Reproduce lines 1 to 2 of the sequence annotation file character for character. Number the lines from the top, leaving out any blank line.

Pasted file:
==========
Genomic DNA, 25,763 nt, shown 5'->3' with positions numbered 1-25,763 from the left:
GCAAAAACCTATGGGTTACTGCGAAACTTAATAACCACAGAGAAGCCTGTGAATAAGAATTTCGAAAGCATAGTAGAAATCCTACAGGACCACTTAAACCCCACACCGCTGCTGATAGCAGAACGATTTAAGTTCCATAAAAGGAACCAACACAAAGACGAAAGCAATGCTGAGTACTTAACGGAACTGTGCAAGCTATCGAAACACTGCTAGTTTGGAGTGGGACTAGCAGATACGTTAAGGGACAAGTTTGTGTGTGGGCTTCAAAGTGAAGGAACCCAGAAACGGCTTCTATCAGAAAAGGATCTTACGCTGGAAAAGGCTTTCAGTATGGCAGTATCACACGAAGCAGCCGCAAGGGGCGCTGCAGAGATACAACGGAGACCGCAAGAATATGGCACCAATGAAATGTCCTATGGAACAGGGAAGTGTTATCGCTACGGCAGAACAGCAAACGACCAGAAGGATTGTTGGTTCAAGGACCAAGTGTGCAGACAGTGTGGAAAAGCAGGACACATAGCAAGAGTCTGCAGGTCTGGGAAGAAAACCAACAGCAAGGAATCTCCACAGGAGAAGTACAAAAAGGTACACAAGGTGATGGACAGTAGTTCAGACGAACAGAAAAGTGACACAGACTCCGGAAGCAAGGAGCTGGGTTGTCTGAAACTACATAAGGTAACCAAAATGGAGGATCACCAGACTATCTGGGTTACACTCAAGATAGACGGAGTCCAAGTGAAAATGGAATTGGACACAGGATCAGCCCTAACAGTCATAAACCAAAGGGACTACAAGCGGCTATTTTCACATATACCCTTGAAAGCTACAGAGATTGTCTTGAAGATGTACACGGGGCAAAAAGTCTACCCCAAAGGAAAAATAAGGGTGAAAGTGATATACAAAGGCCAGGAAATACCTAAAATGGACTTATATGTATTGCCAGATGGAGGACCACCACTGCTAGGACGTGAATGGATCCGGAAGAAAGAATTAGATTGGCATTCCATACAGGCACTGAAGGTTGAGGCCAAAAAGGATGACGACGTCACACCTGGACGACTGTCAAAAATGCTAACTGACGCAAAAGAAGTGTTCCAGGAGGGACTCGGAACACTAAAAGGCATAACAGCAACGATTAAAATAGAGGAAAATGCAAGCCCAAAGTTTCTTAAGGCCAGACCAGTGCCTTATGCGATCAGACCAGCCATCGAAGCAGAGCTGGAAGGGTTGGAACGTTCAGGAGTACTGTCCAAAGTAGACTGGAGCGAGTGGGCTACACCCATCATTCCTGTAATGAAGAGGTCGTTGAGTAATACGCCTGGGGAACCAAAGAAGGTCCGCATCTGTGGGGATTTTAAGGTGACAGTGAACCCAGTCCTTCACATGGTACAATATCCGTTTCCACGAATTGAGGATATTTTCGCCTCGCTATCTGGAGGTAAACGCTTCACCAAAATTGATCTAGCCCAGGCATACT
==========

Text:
Genomic DNA, 25,763 nt, shown 5'->3' with positions numbered 1-25,763 from the left:
GCAAAAACCTATGGGTTACTGCGAAACTTAATAACCACAGAGAAGCCTGTGAATAAGAATTTCGAAAGCATAGTAGAAATCCTACAGGACCACTTAAACCCCACACCGCTGCTGATAGCAGAACGATTTAAGTTCCATAAAAGGAACCAACACAAAGACGAAAGCAATGCTGAGTACTTAACGGAACTGTGCAAGCTATCGAAACACTGCTAGTTTGGAGTGGGACTAGCAGATACGTTAAGGGACAAGTTTGTGTGTGGGCTTCAAAGTGAAGGAACCCAGAAACGGCTTCTATCAGAAAAGGATCTTACGCTGGAAAAGGCTTTCAGTATGGCAGTATCACACGAAGCAGCCGCAAGGGGCGCTGCAGAGATACAACGGAGACCGCAAGAATATGGCACCAATGAAATGTCCTATGGAACAGGGAAGTGTTATCGCTACGGCAGAACAGCAAACGACCAGAAGGATTGTTGGTTCAAGGACCAAGTGTGCAGACAGTGTGGAAAAGCAGGACACATAGCAAGAGTCTGCAGGTCTGGGAAGAAAACCAACAGCAAGGAATCTCCACAGGAGAAGTACAAAAAGGTACACAAGGTGATGGACAGTAGTTCAGACGAACAGAAAAGTGACACAGACTCCGGAAGCAAGGAGCTGGGTTGTCTGAAACTACATAAGGTAACCAAAATGGAGGATCACCAGACTATCTGGGTTACACTCAAGATAGACGGAGTCCAAGTGAAAATGGAATTGGACACAGGATCAGCCCTAACAGTCATAAACCAAAGGGACTACAAGCGGCTATTTTCACATATACCCTTGAAAGCTACAGAGATTGTCTTGAAGATGTACACGGGGCAAAAAGTCTACCCCAAAGGAAAAATAAGGGTGAAAGTGATATACAAAGGCCAGGAAATACCTAAAATGGACTTATATGTATTGCCAGATGGAGGACCACCACTGCTAGGACGTGAATGGATCCGGAAGAAAGAATTAGATTGGCATTCCATACAGGCACTGAAGGTTGAGGCCAAAAAGGATGACGACGTCACACCTGGACGACTGTCAAAAATGCTAACTGACGCAAAAGAAGTGTTCCAGGAGGGACTCGGAACACTAAAAGGCATAACAGCAACGATTAAAATAGAGGAAAATGCAAGCCCAAAGTTTCTTAAGGCCAGACCAGTGCCTTATGCGATCAGACCAGCCATCGAAGCAGAGCTGGAAGGGTTGGAACGTTCAGGAGTACTGTCCAAAGTAGACTGGAGCGAGTGGGCTACACCCATCATTCCTGTAATGAAGAGGTCGTTGAGTAATACGCCTGGGGAACCAAAGAAGGTCCGCATCTGTGGGGATTTTAAGGTGACAGTGAACCCAGTCCTTCACATGGTACAATATCCGTTTCCACGAATTGAGGATATTTTCGCCTCGCTATCTGGAGGTAAACGCTTCACCAAAATTGATCTAGCCCAGGCATACT